Around the world, conversations about sustainability regarding livestock farming are constantly evolving. Especially with buyers growing ever opinionated on how they expect their protein to be provided, industries from all countries are considering how to improve their processes to benefit consumers, producers, and animals everywhere. It’s not a simple undertaking, but Robert van Barneveld of Australia, CEO and Managing Director of the SunPork Group of Companies®, shines a light on how his facilities are moving toward a realistic yet environmentally-friendly future.
Sustaining Animal Welfare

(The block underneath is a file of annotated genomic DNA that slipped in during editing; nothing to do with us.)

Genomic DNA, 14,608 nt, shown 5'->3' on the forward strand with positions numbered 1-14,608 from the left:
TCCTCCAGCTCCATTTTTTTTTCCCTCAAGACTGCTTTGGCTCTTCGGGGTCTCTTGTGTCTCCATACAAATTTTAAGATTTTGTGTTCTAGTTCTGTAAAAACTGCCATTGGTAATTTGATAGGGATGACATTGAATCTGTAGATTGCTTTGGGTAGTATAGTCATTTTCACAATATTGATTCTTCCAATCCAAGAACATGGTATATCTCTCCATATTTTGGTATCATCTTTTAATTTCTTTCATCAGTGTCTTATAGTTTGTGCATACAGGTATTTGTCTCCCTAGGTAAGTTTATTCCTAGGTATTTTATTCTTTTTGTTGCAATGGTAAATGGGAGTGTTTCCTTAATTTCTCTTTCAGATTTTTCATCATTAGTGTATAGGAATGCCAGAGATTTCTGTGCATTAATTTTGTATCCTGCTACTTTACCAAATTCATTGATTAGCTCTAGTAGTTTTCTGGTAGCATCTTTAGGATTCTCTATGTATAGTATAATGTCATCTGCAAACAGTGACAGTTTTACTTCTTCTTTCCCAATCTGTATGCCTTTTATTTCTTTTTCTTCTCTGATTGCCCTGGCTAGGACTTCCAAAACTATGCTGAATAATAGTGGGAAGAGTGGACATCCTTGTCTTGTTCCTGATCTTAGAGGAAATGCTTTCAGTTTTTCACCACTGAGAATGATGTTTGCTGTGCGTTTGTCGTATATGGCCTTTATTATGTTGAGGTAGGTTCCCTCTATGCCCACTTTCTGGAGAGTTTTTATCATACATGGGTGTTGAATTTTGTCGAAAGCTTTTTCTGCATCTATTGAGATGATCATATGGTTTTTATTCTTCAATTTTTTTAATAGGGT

Sustainability is an admittedly hard concept to unpack. What does it look like? How can it be accomplished? Why should businesses even care? The curiosity surrounding the topic is understandable, but put simply, Barneveld describes SunPork’s job as giving pigs “the best life and best death possible.” That can manifest in several different approaches, but in Australia, that begins with the absence of sow stalls.